${alt}
By Michele W. Sequeira

Brain Cancer: Hunting What’s Left

UNM Cancer Center Scientist Uses $850,000 in Grant Funding to Study How Brain Cancer Makes Its Way Back

Like a mystery detective, Sara G.M. Piccirillo, PhD, is hunting deadly bad actors by studying the crime scene and questioning bystanders one by one.

But because the bad actors she’s after are brain cancer cells – and because the bystanders are also cells in the brain – Piccirillo must use scientific methods, not police methods, to stop them in their tracks.

An assistant professor at The University of New Mexico Comprehensive Cancer Center, Piccirillo plans to use two grants, a $250,000 grant from the American Association for Cancer Research (AACR) and Novocure and a $600,000 grant from the Ben and Catherine Ivy Foundation, to study tumor cells and cells in the surrounding area, one by one.

“Glioblastoma is very heterogeneous,” Piccirillo explains. “It is not a single disease. It’s a collection of diseases that ultimately end up looking very similar.”

Even within the same tumor, the cells can differ vastly from each other, and these differences are exactly why she thinks the tumors are prone to recurring and what makes them so difficult to fight.

“They will be very heterogeneous in response to treatment,” she says.

Using the two grants, Piccirillo is focusing on residual disease, the cells that are left behind after surgery and survive treatment with chemotherapy and radiation therapy. Doctors cannot know how these cells will behave; some may seed new, aggressive tumors that resist further treatment.

“What is left behind is not equal to what is taken out,” Piccirillo says, so she is developing new ways to search for and treat these residual cancer cells.

To get a sampling of residual tumor cells, Piccirillo previously adapted a fluorescent technology that helps neurosurgeons to find and remove as much tumor as possible during brain surgery. Given as a drink before surgery, the fluorescent molecule is taken in by tumor cells, allowing the neurosurgeon to distinguish tumor from healthy cells.

 

Glioblastoma is very heterogeneous. It is not a single disease. It’s a collection of diseases that ultimately end up looking very similar. What is left behind is not equal to what is taken out.

Sara G. M. Piccirillo, PhD, Assistant Professor

In previous studies, Piccirillo’s team learned that in 65% of people with glioblastoma, tumor cells reside in a specific brain structure located outside the surgically removed tumor. Using the AACR grant, she and her team will study how cells in this structure behave before and after treatment with chemotherapy, radiation therapy and a new treatment called electric field therapy.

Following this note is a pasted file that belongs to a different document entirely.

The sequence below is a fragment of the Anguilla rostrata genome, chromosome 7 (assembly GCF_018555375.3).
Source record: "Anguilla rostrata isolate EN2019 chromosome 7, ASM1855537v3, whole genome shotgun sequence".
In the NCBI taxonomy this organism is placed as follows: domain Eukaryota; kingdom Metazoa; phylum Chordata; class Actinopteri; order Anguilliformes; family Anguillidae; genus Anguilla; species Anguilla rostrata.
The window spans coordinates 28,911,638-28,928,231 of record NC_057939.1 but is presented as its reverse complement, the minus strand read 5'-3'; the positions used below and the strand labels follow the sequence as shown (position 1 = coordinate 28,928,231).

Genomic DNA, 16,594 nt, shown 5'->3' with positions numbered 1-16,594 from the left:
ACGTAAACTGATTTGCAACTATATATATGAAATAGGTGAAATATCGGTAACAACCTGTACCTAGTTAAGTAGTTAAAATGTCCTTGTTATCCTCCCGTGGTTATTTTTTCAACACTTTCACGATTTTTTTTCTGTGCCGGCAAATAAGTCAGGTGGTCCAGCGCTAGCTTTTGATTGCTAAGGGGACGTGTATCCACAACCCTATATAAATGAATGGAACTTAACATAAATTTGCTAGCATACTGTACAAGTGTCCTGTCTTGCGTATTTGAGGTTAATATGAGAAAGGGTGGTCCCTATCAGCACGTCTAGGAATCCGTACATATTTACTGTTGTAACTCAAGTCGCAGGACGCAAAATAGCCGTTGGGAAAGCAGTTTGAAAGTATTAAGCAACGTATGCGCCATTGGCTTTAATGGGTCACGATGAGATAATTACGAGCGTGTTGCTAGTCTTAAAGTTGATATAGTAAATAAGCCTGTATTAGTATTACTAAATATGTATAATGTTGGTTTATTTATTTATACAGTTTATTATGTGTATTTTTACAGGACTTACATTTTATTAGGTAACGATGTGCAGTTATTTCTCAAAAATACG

People with brain cancer who are treated with electric field therapy wear a cap studded with electrodes that create an alternating electric field across the brain, which has been shown in clinical studies to markedly slow brain tumor growth.

Piccirillo will use a device to mimic the electric field on individual cells. And she’s planning to conduct genomic and bioinformatics studies on the cells to learn how their behavior changes. She says, “By using genomic studies, we found that this specific area is responsible for the tumor coming back.”

Piccirillo will use the Ivy Foundation grant to study healthy cells called macrophages in the same area.

Macrophages are immune cells, but they don’t normally live in the brain, which has its own security force of immune cells called microglia. Macrophages can enter the brain and play a key role in inflammation.

“Those macrophages have at least two different identities,” says Piccirillo. “They can try to fight the tumor. Or, unfortunately, they can help the tumor to grow.”

Again, using genomic and bioinformatics analysis, Piccirillo will study macrophages and microglia from the area surrounding the tumor to discover whether they help or hinder its growth. She is excited by the newer technologies available at UNM that allow her to conduct this precise cellular analysis. “We didn’t have the opportunity before to dissect a tumor at the single-cell level,” she says.

Piccirillo hopes that her work in studying the heterogeneity of residual brain cancer cells will help to make advancements in treating glioblastoma.

“And if we can do something on this cancer,” she says, “then most likely there will be information useful for other cancers where these features are not so exacerbated.”

 

 

About Sara G.M. Piccirillo, PhD